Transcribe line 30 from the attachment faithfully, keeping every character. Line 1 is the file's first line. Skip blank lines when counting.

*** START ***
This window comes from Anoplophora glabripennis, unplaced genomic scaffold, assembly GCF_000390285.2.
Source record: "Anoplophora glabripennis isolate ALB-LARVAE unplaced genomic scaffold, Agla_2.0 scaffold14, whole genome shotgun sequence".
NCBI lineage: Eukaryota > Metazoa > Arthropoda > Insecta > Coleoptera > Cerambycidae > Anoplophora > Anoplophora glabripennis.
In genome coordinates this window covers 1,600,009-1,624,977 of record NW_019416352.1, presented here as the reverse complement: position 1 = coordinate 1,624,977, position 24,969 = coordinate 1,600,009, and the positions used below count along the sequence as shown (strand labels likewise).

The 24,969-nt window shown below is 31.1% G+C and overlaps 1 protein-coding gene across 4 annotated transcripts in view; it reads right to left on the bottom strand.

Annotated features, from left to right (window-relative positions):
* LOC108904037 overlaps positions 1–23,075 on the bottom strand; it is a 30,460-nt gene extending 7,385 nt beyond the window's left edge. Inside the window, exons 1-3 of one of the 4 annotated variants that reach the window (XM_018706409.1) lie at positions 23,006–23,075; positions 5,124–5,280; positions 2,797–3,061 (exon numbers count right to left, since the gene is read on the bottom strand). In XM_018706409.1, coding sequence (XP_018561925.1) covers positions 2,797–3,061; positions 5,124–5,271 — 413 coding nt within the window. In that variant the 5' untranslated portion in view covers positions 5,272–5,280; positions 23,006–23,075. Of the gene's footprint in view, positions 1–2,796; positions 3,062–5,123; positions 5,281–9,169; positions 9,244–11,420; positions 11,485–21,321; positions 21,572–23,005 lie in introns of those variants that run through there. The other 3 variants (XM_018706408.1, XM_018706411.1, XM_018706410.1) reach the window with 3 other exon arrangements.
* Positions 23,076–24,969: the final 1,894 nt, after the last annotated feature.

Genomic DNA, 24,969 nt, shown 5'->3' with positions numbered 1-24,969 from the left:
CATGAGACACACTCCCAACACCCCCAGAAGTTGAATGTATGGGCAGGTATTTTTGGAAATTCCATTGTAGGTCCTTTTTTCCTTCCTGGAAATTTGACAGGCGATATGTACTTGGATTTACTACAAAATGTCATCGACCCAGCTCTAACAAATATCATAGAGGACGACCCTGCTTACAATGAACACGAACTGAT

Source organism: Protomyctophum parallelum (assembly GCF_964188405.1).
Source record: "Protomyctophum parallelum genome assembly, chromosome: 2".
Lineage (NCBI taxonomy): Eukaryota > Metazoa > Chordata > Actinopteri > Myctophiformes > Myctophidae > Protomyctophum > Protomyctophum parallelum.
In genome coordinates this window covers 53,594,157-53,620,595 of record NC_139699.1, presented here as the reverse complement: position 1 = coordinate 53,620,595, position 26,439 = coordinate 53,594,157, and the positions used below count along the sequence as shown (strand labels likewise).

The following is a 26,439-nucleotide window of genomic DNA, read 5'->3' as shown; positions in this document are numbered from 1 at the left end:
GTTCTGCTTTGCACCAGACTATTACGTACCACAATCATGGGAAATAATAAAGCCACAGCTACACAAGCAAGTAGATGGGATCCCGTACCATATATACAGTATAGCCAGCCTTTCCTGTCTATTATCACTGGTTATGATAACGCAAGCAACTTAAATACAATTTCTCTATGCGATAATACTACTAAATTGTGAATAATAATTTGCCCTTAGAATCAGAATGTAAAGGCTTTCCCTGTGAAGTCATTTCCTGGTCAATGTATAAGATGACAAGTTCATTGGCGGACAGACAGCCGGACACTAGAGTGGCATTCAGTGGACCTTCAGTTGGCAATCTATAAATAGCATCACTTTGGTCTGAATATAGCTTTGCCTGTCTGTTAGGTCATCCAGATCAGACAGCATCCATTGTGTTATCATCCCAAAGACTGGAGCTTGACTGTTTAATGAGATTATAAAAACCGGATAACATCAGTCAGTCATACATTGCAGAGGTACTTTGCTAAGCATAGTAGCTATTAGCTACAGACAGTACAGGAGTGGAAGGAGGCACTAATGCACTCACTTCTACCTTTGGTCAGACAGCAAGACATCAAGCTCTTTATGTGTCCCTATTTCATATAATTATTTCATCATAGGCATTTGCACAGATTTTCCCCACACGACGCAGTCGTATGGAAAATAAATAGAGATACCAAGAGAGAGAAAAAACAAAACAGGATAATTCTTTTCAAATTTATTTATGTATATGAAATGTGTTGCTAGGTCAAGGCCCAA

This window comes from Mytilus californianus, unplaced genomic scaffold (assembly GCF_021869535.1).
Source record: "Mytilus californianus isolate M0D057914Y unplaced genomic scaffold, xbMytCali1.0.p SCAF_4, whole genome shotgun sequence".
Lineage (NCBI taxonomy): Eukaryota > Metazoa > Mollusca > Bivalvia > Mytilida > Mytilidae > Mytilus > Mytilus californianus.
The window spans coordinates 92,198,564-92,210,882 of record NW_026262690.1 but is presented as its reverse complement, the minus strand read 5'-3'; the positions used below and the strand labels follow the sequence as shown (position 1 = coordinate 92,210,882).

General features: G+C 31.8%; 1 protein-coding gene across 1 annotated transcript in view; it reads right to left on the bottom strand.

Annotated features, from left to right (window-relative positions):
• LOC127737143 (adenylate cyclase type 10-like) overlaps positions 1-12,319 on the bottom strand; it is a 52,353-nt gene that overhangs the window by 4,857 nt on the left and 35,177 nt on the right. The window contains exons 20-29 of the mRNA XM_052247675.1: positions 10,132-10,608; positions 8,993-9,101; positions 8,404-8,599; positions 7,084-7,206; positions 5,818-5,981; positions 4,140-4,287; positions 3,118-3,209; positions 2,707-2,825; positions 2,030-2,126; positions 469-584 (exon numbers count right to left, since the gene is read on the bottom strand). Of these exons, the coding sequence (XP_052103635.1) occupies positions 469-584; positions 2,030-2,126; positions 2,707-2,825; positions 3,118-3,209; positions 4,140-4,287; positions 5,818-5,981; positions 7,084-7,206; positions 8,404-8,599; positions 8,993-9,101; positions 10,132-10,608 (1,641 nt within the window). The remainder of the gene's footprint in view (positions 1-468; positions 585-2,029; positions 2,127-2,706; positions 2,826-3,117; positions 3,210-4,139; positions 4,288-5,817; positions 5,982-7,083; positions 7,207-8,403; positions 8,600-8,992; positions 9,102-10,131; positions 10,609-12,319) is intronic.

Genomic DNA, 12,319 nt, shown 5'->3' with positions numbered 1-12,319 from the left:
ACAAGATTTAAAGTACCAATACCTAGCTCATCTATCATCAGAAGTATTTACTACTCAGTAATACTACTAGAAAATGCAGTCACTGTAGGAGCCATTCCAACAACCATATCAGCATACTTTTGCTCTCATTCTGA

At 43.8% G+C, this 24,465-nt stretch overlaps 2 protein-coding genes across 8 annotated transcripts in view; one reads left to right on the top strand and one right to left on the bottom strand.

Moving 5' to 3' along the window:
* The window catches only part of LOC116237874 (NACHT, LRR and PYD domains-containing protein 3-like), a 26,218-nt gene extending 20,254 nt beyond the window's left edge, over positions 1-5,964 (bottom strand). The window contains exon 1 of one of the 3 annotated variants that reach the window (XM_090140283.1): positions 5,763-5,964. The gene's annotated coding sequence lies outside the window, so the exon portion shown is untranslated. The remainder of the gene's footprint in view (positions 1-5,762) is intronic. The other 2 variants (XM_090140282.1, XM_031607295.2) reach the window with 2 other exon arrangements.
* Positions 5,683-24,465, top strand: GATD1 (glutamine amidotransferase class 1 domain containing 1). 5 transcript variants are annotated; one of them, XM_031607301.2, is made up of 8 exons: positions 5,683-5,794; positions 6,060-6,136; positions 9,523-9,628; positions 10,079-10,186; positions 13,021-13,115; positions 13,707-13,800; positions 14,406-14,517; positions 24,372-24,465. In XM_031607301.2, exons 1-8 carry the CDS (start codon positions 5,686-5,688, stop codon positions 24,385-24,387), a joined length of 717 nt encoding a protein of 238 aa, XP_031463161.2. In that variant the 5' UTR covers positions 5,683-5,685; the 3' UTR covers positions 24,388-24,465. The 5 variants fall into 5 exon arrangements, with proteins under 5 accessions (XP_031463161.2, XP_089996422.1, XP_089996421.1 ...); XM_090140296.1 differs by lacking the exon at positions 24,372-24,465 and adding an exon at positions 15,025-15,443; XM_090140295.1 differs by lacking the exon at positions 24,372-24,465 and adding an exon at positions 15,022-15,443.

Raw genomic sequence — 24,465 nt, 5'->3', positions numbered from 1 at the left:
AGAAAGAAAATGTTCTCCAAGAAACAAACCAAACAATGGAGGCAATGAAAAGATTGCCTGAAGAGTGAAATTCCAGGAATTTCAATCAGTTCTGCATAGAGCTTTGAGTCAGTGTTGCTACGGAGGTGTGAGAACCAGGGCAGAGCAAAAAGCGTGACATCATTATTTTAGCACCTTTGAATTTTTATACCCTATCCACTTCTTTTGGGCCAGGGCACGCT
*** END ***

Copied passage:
Raw genomic sequence — 24,465 nt, 5'->3', positions numbered from 1 at the left: